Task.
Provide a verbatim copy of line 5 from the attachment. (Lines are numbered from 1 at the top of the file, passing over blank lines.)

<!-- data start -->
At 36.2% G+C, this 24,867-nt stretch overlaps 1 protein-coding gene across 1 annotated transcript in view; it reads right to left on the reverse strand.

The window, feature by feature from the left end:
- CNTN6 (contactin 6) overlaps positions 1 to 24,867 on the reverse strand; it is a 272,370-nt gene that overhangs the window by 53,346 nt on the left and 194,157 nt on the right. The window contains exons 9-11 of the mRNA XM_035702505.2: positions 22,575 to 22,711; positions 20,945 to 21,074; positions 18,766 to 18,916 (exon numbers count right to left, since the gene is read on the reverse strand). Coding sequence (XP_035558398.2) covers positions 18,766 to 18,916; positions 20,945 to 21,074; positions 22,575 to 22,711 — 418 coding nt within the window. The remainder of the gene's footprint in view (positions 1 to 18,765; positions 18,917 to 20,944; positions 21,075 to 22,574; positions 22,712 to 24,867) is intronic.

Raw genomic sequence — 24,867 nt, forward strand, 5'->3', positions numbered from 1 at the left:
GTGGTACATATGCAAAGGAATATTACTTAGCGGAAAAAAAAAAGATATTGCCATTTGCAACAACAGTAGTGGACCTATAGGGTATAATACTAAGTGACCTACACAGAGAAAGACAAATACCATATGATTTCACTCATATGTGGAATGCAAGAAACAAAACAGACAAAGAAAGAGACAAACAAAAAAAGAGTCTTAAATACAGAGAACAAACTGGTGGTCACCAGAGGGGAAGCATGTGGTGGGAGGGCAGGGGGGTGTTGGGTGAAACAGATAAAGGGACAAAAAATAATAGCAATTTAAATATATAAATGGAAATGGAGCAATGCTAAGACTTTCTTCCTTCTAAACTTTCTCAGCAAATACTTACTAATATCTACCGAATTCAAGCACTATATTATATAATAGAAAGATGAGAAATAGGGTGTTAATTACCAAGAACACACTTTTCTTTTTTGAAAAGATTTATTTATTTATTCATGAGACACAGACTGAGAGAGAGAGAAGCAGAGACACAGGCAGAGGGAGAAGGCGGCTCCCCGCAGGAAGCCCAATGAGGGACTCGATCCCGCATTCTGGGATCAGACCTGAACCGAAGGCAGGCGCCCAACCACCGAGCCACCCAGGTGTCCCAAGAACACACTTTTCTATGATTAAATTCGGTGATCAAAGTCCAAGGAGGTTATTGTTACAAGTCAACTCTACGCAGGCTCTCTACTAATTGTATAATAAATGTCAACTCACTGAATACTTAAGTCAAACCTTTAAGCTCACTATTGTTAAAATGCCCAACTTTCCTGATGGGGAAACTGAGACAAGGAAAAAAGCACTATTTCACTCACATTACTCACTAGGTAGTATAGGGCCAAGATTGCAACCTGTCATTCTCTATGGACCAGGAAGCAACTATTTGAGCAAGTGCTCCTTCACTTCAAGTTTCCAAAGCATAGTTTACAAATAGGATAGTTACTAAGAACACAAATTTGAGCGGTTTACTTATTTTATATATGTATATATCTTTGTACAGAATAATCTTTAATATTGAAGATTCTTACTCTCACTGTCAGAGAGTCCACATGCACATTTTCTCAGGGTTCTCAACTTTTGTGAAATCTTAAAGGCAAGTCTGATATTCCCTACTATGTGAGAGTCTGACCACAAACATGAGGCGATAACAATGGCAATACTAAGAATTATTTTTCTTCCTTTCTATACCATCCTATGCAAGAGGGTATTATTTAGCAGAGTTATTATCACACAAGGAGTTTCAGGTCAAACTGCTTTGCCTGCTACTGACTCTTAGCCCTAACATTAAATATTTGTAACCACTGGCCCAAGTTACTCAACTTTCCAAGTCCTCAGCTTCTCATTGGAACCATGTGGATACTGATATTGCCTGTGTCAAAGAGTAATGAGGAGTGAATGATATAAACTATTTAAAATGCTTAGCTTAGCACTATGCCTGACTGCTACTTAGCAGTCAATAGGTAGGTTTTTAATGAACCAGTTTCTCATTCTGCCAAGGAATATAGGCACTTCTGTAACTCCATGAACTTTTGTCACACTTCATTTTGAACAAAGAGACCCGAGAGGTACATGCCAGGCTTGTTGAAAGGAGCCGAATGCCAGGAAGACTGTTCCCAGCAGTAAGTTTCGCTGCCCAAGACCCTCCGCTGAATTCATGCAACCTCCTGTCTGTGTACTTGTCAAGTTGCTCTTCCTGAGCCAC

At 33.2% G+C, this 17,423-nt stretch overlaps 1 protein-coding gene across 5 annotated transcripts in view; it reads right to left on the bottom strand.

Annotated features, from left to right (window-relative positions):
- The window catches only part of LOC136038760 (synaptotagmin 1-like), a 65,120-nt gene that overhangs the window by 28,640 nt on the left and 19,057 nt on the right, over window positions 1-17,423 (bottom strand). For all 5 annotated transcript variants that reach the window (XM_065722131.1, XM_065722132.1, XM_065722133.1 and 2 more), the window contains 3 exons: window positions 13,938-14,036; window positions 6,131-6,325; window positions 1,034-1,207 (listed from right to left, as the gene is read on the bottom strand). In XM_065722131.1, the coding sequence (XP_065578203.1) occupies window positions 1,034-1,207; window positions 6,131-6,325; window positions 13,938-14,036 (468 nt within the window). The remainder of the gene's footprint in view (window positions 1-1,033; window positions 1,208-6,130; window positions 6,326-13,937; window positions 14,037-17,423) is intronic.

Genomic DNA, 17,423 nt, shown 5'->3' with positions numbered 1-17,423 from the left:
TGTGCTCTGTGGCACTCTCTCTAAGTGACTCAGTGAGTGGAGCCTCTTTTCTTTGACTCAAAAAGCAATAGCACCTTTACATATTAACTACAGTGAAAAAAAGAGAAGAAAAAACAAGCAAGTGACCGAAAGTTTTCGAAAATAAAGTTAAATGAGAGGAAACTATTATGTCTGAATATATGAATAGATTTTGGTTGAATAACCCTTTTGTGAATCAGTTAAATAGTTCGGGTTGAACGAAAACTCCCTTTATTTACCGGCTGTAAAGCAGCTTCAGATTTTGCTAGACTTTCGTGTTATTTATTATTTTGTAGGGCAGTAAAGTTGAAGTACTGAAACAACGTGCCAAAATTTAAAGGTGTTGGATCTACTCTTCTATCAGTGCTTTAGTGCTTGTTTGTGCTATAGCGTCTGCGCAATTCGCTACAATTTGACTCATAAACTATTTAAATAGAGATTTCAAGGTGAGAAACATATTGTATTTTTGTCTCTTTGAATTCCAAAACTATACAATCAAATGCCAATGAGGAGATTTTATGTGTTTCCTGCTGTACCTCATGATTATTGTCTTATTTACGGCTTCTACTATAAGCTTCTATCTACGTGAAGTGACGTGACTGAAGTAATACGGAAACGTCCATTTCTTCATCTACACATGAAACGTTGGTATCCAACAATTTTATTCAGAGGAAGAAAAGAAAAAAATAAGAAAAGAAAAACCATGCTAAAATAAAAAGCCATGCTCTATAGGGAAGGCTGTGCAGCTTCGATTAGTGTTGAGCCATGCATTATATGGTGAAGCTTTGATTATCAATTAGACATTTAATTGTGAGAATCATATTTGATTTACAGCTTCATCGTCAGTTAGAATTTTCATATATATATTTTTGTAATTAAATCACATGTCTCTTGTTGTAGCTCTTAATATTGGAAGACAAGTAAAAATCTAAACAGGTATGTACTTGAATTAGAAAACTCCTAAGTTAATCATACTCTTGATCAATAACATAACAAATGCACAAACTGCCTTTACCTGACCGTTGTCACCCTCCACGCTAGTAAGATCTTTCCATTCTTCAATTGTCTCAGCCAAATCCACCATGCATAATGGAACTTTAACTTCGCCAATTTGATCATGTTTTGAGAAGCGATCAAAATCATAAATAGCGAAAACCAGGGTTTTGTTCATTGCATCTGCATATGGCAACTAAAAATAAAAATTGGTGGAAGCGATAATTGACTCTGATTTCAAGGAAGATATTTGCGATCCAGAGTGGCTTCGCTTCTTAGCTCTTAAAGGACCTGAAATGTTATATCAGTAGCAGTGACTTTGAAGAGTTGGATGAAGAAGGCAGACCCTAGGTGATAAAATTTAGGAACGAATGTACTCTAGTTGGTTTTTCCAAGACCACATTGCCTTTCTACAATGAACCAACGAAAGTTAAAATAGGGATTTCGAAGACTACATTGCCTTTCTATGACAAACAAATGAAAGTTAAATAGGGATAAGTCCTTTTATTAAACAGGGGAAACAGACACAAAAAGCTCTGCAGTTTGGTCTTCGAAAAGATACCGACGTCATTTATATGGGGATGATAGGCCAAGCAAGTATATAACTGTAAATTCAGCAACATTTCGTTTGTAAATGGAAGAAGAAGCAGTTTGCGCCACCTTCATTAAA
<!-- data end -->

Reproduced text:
GTGGTACATATGCAAAGGAATATTACTTAGCGGAAAAAAAAAAGATATTGCCATTTGCAACAACAGTAGTGGACCTATAGGGTATAATACTAAGTGACCTACACAGAGAAAGACAAATACCATATGATTTCACTCATATGTGGAATGCAAGAAACAAAACAGACAAAGAAAGAGACAAACAAAAAAAGAGTCTTAAATACAGAGAACAAACTGGTGGTCACCAGAGGGGAAGCATGTGGTGGGAGGGCAGGGGGGTGTTGGGTGAAACAGATAAAGGGACAAAAAATAATAGCAATTTAAATATATAAATGGAAATGGAGCAATGCTAAGACTTTCTTCCTTCTAAACTTTCTCAGCAAATACTTACTAATATCTACCGAATTCAAGCACTATATTATATAATAGAAAGATGAGAAATAGGGTGTTAATTACCAAGAACACACTTTTCTTTTTTGAAAAGATTTATTTATTTATTCATGAGACACAGACTGAGAGAGAGAGAAGCAGAGACACAGGCAGAGGGAGAAGGCGGCTCCCCGCAGGAAGCCCAATGAGGGACTCGATCCCGCATTCTGGGATCAGACCTGAACCGAAGGCAGGCGCCCAACCACCGAGCCACCCAGGTGTCCCAAGAACACACTTTTCTATGATTAAATTCGGTGATCAAAGTCCAAGGAGGTTATTGTTACAAGTCAACTCTACGCAGGCTCTCTACTAATTGTATAATAAATGTCAACTCACTGAATACTTAAGTCAAACCTTTAAGCTCACTATTGTTAAAATGCCCAACTTTCCTGATGGGGAAACTGAGACAAGGAAAAAAGCACTATTTCACTCACATTACTCACTAGGTAGTATAGGGCCAAGATTGCAACCTGTCATTCTCTATGGACCAGGAAGCAACTATTTGAGCAAGTGCTCCTTCACTTCAAGTTTCCAAAGCATAGTTTACAAATAGGATAGTTACTAAGAACACAAATTTGAGCGGTTTACTTATTTTATATATGTATATATCTTTGTACAGAATAATCTTTAATATTGAAGATTCTTACTCTCACTGTCAGAGAGTCCACATGCACATTTTCTCAGGGTTCTCAACTTTTGTGAAATCTTAAAGGCAAGTCTGATATTCCCTACTATGTGAGAGTCTGACCACAAACATGAGGCGATAACAATGGCAATACTAAGAATTATTTTTCTTCCTTTCTATACCATCCTATGCAAGAGGGTATTATTTAGCAGAGTTATTATCACACAAGGAGTTTCAGGTCAAACTGCTTTGCCTGCTACTGACTCTTAGCCCTAACATTAAATATTTGTAACCACTGGCCCAAGTTACTCAACTTTCCAAGTCCTCAGCTTCTCATTGGAACCATGTGGATACTGATATTGCCTGTGTCAAAGAGTAATGAGGAGTGAATGATATAAACTATTTAAAATGCTTAGCTTAGCACTATGCCTGACTGCTACTTAGCAGTCAATAGGTAGGTTTTTAATGAACCAGTTTCTCATTCTGCCAAGGAATATAGGCACTTCTGTAACTCCATGAACTTTTGTCACACTTCATTTTGAACAAAGAGACCCGAGAGGTACATGCCAGGCTTGTTGAAAGGAGCCGAATGCCAGGAAGACTGTTCCCAGCAGTAAGTTTCGCTGCCCAAGACCCTCCGCTGAATTCATGCAACCTCCTGTCTGTGTACTTGTCAAGTTGCTCTTCCTGAGCCAC